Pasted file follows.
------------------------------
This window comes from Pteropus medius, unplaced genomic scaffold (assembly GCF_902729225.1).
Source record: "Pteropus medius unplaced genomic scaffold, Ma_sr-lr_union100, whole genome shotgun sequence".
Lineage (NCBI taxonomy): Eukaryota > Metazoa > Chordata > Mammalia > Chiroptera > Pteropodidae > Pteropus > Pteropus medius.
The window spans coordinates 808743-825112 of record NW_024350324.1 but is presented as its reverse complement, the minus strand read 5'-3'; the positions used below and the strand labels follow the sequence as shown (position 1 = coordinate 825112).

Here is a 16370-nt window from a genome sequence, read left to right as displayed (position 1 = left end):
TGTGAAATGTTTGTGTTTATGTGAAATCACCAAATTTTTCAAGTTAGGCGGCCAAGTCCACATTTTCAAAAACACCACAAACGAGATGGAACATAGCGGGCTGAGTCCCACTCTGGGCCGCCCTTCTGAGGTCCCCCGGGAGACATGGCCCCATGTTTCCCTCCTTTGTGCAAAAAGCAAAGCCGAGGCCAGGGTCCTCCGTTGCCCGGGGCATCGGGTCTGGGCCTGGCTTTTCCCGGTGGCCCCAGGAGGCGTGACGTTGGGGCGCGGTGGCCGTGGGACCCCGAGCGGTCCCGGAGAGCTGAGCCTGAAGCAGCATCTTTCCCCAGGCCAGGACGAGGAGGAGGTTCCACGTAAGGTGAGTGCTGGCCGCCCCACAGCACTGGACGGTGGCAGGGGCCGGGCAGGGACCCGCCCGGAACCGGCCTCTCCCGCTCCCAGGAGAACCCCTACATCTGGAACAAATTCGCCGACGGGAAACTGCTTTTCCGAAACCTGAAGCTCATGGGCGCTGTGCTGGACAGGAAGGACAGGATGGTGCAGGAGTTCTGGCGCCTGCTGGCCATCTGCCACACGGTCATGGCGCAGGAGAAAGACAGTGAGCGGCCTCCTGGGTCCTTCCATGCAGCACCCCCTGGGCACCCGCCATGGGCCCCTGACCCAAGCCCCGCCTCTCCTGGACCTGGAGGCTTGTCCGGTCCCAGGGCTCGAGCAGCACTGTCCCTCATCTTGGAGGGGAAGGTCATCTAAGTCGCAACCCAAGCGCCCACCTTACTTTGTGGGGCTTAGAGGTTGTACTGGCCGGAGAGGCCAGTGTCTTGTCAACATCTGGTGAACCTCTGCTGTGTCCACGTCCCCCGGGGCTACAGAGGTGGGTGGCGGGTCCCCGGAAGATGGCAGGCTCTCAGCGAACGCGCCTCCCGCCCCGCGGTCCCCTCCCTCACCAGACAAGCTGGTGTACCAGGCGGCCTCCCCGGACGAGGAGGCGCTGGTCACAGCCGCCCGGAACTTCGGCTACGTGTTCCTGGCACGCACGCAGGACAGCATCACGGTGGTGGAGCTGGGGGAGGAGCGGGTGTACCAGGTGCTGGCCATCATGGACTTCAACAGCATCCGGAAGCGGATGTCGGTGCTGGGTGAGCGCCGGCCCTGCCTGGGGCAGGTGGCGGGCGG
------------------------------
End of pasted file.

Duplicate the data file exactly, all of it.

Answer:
This window comes from Pteropus medius, unplaced genomic scaffold (assembly GCF_902729225.1).
Source record: "Pteropus medius unplaced genomic scaffold, Ma_sr-lr_union100, whole genome shotgun sequence".
Lineage (NCBI taxonomy): Eukaryota > Metazoa > Chordata > Mammalia > Chiroptera > Pteropodidae > Pteropus > Pteropus medius.
The window spans coordinates 808743-825112 of record NW_024350324.1 but is presented as its reverse complement, the minus strand read 5'-3'; the positions used below and the strand labels follow the sequence as shown (position 1 = coordinate 825112).

Here is a 16370-nt window from a genome sequence, read left to right as displayed (position 1 = left end):
TGTGAAATGTTTGTGTTTATGTGAAATCACCAAATTTTTCAAGTTAGGCGGCCAAGTCCACATTTTCAAAAACACCACAAACGAGATGGAACATAGCGGGCTGAGTCCCACTCTGGGCCGCCCTTCTGAGGTCCCCCGGGAGACATGGCCCCATGTTTCCCTCCTTTGTGCAAAAAGCAAAGCCGAGGCCAGGGTCCTCCGTTGCCCGGGGCATCGGGTCTGGGCCTGGCTTTTCCCGGTGGCCCCAGGAGGCGTGACGTTGGGGCGCGGTGGCCGTGGGACCCCGAGCGGTCCCGGAGAGCTGAGCCTGAAGCAGCATCTTTCCCCAGGCCAGGACGAGGAGGAGGTTCCACGTAAGGTGAGTGCTGGCCGCCCCACAGCACTGGACGGTGGCAGGGGCCGGGCAGGGACCCGCCCGGAACCGGCCTCTCCCGCTCCCAGGAGAACCCCTACATCTGGAACAAATTCGCCGACGGGAAACTGCTTTTCCGAAACCTGAAGCTCATGGGCGCTGTGCTGGACAGGAAGGACAGGATGGTGCAGGAGTTCTGGCGCCTGCTGGCCATCTGCCACACGGTCATGGCGCAGGAGAAAGACAGTGAGCGGCCTCCTGGGTCCTTCCATGCAGCACCCCCTGGGCACCCGCCATGGGCCCCTGACCCAAGCCCCGCCTCTCCTGGACCTGGAGGCTTGTCCGGTCCCAGGGCTCGAGCAGCACTGTCCCTCATCTTGGAGGGGAAGGTCATCTAAGTCGCAACCCAAGCGCCCACCTTACTTTGTGGGGCTTAGAGGTTGTACTGGCCGGAGAGGCCAGTGTCTTGTCAACATCTGGTGAACCTCTGCTGTGTCCACGTCCCCCGGGGCTACAGAGGTGGGTGGCGGGTCCCCGGAAGATGGCAGGCTCTCAGCGAACGCGCCTCCCGCCCCGCGGTCCCCTCCCTCACCAGACAAGCTGGTGTACCAGGCGGCCTCCCCGGACGAGGAGGCGCTGGTCACAGCCGCCCGGAACTTCGGCTACGTGTTCCTGGCACGCACGCAGGACAGCATCACGGTGGTGGAGCTGGGGGAGGAGCGGGTGTACCAGGTGCTGGCCATCATGGACTTCAACAGCATCCGGAAGCGGATGTCGGTGCTGGGTGAGCGCCGGCCCTGCCTGGGGCAGGTGGCGGGCGG